Common eye conditions - eye disease

A list of the most commonly diagnosed and treated eye conditions

This guide is one of two describing common eye conditions. They both explain what these conditions are and how optometrists can help. 

This guide covers eye disease: both minor eye conditions and sight-threatening disease. The Common eye conditions – refractive error guide covers refractive error – the reason that people need corrective lenses (glasses or contact lenses).

If an optometrist detects one of the sight threatening conditions described below, they will refer to an ophthalmologist as a matter of urgency. Minor eye conditions can be diagnosed and treated by optometrists. However in some cases an optometrist will refer a more minor condition to an ophthalmologist, particularly if the case is severe.

Sight threatening conditions 

Glaucoma represents a number of eye conditions where the optic nerve at the back of the eye is damaged. It is often asymptomatic and is linked to raised pressure within the eye.

When the nerve is damaged, it starts to cause problems with peripheral vision and, if left untreated, can cause permanent damage.

Diabetic retinopathy
This is a diabetic complication caused by damage to the blood vessels in the retina. If left untreated it can lead to permanent blindness.

There is a national eye screening programme in place within the UK, in which photographs of a patient’s retina are sent to an expert to detect signs of retinopathy and graded accordingly. Retinopathy can also be identified during the process of a routine sight test.

A cataract happens when either all or part of the lens in the eye becomes cloudy. There are different types of cataract, but the most common is age-related cataract.

Cataracts are very common, being the main cause of impaired vision in the world. If left untreated they can lead to partial or total sight loss.

Cataracts are very easily diagnosed by optometrists.

Age-related macular degeneration
Age-related macular degeneration (AMD) affects the central part of the vision and is caused by damage to the macular region of the eye, which is the part of the retina that provides high-resolution, central vision.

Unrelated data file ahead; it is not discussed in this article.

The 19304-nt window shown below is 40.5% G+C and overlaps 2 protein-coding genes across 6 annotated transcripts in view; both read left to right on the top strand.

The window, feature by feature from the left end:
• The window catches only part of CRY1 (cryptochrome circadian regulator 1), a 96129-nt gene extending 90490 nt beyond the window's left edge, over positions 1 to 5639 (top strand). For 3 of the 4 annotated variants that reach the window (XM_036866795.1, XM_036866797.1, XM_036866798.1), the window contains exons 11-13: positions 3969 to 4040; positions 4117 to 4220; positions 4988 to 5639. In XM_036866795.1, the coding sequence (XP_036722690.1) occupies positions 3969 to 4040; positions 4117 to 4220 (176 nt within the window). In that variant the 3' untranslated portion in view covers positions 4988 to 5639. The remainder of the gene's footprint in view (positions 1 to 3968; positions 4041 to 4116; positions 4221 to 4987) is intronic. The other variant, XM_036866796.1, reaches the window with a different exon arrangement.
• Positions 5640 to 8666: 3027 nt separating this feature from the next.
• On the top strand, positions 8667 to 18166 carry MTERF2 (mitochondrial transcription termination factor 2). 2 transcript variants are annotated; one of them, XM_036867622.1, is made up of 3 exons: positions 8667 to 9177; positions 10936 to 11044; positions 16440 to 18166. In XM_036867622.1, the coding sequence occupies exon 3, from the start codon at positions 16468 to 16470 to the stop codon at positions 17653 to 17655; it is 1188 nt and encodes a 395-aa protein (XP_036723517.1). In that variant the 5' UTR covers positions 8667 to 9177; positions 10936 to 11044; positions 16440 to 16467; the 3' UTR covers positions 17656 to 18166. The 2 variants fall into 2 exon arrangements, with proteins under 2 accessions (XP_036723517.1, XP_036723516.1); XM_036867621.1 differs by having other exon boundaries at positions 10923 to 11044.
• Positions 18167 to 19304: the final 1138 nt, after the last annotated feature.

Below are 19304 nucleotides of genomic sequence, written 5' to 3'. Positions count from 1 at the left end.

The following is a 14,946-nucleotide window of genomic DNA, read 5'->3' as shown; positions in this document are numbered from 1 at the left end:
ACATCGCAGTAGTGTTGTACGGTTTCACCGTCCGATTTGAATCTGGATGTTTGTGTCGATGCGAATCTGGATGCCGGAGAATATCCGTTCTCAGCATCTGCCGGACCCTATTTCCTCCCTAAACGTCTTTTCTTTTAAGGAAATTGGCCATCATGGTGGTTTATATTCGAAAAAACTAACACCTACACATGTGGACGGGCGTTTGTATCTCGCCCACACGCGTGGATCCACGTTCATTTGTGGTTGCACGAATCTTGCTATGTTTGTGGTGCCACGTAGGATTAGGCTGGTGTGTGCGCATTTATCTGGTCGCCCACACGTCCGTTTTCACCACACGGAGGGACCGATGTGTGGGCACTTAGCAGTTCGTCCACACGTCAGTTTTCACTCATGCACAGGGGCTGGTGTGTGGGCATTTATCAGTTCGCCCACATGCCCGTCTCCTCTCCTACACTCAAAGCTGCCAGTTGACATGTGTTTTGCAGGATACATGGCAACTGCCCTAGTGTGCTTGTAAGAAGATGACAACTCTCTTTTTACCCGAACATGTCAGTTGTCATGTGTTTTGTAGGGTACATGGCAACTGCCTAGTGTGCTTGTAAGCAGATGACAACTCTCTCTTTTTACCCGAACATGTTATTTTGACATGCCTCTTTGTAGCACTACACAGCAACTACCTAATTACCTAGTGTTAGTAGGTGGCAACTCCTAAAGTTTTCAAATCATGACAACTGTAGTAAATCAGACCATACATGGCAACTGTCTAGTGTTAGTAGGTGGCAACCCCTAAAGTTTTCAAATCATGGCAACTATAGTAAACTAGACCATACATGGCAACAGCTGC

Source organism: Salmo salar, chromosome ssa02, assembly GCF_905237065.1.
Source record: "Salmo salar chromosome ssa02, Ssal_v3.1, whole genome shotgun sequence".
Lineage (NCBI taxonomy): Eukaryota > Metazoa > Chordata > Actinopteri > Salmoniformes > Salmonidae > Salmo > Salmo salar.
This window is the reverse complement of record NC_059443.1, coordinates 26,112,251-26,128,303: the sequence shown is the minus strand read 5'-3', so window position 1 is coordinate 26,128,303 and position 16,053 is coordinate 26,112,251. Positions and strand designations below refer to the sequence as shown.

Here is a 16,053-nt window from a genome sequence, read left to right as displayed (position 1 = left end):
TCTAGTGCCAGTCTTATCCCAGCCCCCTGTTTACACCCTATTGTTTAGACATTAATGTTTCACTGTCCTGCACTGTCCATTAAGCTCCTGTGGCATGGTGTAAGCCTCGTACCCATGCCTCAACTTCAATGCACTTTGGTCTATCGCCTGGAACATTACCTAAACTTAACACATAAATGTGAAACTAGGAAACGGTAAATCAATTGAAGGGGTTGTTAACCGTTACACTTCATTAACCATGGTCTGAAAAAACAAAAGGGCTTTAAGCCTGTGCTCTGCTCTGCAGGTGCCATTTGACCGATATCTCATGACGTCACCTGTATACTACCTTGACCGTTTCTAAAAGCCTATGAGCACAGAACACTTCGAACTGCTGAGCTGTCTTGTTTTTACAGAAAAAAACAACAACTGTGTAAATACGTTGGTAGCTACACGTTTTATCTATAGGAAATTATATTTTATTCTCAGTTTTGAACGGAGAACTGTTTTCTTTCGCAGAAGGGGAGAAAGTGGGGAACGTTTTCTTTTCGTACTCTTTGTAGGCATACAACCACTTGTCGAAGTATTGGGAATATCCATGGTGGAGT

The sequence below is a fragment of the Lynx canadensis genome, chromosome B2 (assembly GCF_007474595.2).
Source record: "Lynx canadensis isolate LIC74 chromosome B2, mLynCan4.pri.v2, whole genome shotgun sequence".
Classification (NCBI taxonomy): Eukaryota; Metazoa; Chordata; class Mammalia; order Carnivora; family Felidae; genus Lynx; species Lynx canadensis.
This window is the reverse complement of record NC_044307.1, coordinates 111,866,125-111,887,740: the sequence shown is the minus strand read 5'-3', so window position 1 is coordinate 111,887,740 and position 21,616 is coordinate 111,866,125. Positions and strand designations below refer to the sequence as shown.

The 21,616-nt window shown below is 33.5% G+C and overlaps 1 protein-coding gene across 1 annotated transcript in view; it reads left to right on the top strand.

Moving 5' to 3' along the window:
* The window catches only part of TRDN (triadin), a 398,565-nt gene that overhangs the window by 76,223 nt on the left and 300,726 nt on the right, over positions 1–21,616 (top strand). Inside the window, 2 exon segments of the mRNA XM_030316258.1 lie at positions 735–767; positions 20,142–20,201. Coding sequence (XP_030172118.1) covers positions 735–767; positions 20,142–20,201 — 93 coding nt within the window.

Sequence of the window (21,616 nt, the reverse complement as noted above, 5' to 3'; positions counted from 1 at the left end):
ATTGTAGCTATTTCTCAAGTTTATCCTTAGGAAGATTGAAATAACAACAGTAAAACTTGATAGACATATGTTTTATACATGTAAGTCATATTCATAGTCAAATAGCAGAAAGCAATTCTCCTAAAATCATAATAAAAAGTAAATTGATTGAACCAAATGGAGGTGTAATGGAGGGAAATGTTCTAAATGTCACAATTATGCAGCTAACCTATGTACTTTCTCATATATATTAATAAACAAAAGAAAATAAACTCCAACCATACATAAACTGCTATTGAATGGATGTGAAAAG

There are two main types of AMD – dry and wet. AMD is the most common cause of sight-impairment in the UK affecting older people.1

Retinal detachment 
Retinal detachment is a serious condition of the eye when the retina begins to pull away from the layer beneath which replenishes the retina with oxygen and nutrients.

If left untreated it can cause partial or total blindness.

An optometrist can investigate signs of flashes and floaters and refer to an ophthalmologist as a matter of urgency.

Minor eye conditions 

Dry eye (keratoconjunctivitus sicca)
Dry eye syndrome is a common condition that occurs when the eyes do not produce enough tears or they evaporate too quickly.

Dry eye can lead to the eye becoming red, swollen and irritated, and in certain cases cause considerable discomfort for the sufferer. In very rare cases dry eye can be a sight-threatening condition.

Red eye
Red eye comprises a number of conditions such as conjunctivitis or burst blood vessels in the eye and are usually nothing to be unduly concerned about. However, if the eye is painful this could be a sign of something more serious such as iritis (inflammation) or acute glaucoma.

While the majority of red eye conditions are short-term issues, it could be a symptom of other more serious conditions, such as acute glaucoma which is medically urgent and could result in loss of sight in that eye.

Watery eye (epiphora)
Watery eye is a condition that is usually caused by tears not draining correctly from the eye, or, paradoxically, as a result of an underlying dry eye condition which results in irritation. 

This can cause blurred vision, sore eyelids, swelling and vision impairment. Severe cases of watery eye can cause significant discomfort for sufferers.


Thomas Pocklington Trust (2006) Prevalence, causes and impact on sight loss in older people in Britain. content/uploads/2016/02/Prevelance-paper.pdf

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